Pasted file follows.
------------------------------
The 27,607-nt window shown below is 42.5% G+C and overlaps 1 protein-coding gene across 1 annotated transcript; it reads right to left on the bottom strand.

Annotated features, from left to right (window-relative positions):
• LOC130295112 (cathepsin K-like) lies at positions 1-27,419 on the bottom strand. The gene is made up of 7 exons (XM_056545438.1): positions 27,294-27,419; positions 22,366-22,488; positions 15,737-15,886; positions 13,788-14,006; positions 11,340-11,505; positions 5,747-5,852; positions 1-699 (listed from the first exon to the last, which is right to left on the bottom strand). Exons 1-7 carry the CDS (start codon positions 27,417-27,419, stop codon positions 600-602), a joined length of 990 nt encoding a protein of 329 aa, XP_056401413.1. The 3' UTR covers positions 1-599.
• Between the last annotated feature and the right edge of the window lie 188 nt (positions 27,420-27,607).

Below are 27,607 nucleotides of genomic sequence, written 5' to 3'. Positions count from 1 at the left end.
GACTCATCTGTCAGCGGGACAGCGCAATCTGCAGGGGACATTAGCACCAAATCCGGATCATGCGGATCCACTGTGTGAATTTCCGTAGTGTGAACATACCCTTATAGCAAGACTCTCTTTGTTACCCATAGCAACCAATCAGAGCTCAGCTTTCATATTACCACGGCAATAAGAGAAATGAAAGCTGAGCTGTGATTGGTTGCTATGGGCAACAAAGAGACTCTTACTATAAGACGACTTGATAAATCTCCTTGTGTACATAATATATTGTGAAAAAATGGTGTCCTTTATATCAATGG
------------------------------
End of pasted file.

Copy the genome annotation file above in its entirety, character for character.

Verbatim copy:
The 27,607-nt window shown below is 42.5% G+C and overlaps 1 protein-coding gene across 1 annotated transcript; it reads right to left on the bottom strand.

Annotated features, from left to right (window-relative positions):
• LOC130295112 (cathepsin K-like) lies at positions 1-27,419 on the bottom strand. The gene is made up of 7 exons (XM_056545438.1): positions 27,294-27,419; positions 22,366-22,488; positions 15,737-15,886; positions 13,788-14,006; positions 11,340-11,505; positions 5,747-5,852; positions 1-699 (listed from the first exon to the last, which is right to left on the bottom strand). Exons 1-7 carry the CDS (start codon positions 27,417-27,419, stop codon positions 600-602), a joined length of 990 nt encoding a protein of 329 aa, XP_056401413.1. The 3' UTR covers positions 1-599.
• Between the last annotated feature and the right edge of the window lie 188 nt (positions 27,420-27,607).

Below are 27,607 nucleotides of genomic sequence, written 5' to 3'. Positions count from 1 at the left end.
GACTCATCTGTCAGCGGGACAGCGCAATCTGCAGGGGACATTAGCACCAAATCCGGATCATGCGGATCCACTGTGTGAATTTCCGTAGTGTGAACATACCCTTATAGCAAGACTCTCTTTGTTACCCATAGCAACCAATCAGAGCTCAGCTTTCATATTACCACGGCAATAAGAGAAATGAAAGCTGAGCTGTGATTGGTTGCTATGGGCAACAAAGAGACTCTTACTATAAGACGACTTGATAAATCTCCTTGTGTACATAATATATTGTGAAAAAATGGTGTCCTTTATATCAATGG